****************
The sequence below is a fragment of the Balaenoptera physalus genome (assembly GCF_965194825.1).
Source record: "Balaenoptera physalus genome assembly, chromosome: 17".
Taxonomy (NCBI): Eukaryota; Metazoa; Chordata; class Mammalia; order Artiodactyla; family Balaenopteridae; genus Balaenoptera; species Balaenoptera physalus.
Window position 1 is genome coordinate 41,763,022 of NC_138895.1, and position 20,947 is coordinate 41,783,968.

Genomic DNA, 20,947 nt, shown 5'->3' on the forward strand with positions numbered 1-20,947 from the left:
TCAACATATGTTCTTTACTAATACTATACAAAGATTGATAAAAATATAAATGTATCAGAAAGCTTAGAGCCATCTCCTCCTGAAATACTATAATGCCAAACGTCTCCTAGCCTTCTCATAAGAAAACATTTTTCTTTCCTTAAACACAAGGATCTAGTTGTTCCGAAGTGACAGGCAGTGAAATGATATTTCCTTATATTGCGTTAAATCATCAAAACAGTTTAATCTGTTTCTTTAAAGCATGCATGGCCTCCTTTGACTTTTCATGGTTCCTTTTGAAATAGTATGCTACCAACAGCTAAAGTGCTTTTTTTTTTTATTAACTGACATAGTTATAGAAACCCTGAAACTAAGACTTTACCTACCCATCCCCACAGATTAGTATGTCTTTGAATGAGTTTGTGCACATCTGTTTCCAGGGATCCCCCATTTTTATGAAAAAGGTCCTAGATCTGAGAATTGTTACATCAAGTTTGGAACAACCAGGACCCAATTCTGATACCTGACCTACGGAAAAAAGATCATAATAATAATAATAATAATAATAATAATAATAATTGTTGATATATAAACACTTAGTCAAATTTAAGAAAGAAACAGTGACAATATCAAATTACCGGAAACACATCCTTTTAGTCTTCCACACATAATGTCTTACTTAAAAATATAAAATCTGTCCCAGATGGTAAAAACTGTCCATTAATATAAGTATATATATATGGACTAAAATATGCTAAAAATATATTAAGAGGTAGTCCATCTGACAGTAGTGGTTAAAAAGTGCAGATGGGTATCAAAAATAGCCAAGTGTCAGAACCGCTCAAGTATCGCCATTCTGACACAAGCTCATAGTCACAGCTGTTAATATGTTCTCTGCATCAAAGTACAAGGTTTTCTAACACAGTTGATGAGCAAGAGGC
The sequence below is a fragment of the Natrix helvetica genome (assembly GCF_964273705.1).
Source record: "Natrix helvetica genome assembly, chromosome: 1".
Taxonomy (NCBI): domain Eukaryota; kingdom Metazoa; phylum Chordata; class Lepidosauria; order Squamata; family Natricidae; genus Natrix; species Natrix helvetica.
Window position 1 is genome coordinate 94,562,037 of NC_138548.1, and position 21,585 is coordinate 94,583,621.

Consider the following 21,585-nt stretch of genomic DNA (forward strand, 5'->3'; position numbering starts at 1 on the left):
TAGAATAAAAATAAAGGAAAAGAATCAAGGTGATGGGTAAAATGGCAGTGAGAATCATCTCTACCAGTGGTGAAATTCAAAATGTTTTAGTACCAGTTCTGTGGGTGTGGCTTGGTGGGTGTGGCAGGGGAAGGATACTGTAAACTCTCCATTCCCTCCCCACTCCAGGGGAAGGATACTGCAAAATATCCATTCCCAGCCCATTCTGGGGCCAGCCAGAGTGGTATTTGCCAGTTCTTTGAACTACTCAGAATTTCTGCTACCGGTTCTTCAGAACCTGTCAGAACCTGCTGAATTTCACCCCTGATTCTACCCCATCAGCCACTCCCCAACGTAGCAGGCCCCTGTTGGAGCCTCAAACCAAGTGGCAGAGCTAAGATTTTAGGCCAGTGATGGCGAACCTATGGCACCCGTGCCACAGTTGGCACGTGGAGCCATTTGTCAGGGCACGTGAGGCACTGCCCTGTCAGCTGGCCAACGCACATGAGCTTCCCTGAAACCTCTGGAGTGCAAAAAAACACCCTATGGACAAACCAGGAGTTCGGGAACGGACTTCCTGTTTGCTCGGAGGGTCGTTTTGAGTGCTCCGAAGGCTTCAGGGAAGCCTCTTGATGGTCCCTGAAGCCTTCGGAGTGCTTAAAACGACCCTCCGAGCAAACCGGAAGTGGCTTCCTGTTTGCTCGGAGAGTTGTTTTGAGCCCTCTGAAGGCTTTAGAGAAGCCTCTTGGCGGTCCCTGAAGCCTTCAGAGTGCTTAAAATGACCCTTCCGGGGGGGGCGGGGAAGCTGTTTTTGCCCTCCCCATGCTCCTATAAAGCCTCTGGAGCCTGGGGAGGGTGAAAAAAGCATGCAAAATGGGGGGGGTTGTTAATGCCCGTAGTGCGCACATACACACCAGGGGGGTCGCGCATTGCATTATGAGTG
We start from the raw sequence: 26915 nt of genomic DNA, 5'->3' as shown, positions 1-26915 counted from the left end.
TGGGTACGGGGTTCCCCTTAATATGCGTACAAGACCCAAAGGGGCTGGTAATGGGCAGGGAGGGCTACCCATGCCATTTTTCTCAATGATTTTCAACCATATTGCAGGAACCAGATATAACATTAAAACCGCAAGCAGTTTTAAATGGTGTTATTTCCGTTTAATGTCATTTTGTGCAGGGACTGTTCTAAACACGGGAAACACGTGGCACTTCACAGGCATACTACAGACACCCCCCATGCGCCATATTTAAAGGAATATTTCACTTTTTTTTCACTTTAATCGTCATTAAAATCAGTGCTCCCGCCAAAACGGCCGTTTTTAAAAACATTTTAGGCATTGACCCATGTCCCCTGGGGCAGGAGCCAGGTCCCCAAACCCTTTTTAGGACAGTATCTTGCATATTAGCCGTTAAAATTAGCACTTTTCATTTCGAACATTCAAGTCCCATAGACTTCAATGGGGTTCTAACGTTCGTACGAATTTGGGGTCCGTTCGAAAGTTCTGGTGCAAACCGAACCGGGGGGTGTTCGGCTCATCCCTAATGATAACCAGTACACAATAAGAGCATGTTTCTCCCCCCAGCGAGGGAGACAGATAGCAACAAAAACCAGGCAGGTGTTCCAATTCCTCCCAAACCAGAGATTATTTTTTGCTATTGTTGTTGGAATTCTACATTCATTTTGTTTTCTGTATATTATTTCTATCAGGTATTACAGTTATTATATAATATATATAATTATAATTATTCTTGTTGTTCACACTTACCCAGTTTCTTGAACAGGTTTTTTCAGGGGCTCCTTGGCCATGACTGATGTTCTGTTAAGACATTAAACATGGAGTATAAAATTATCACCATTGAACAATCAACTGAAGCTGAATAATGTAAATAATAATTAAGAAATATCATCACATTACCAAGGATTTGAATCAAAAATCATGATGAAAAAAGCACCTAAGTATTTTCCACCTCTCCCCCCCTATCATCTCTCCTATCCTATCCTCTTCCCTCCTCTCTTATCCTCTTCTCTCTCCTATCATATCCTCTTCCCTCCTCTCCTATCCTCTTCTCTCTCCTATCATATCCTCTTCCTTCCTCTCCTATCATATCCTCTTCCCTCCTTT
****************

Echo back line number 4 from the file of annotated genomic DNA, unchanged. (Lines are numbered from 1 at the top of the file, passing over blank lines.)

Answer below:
Window position 1 is genome coordinate 41,763,022 of NC_138895.1, and position 20,947 is coordinate 41,783,968.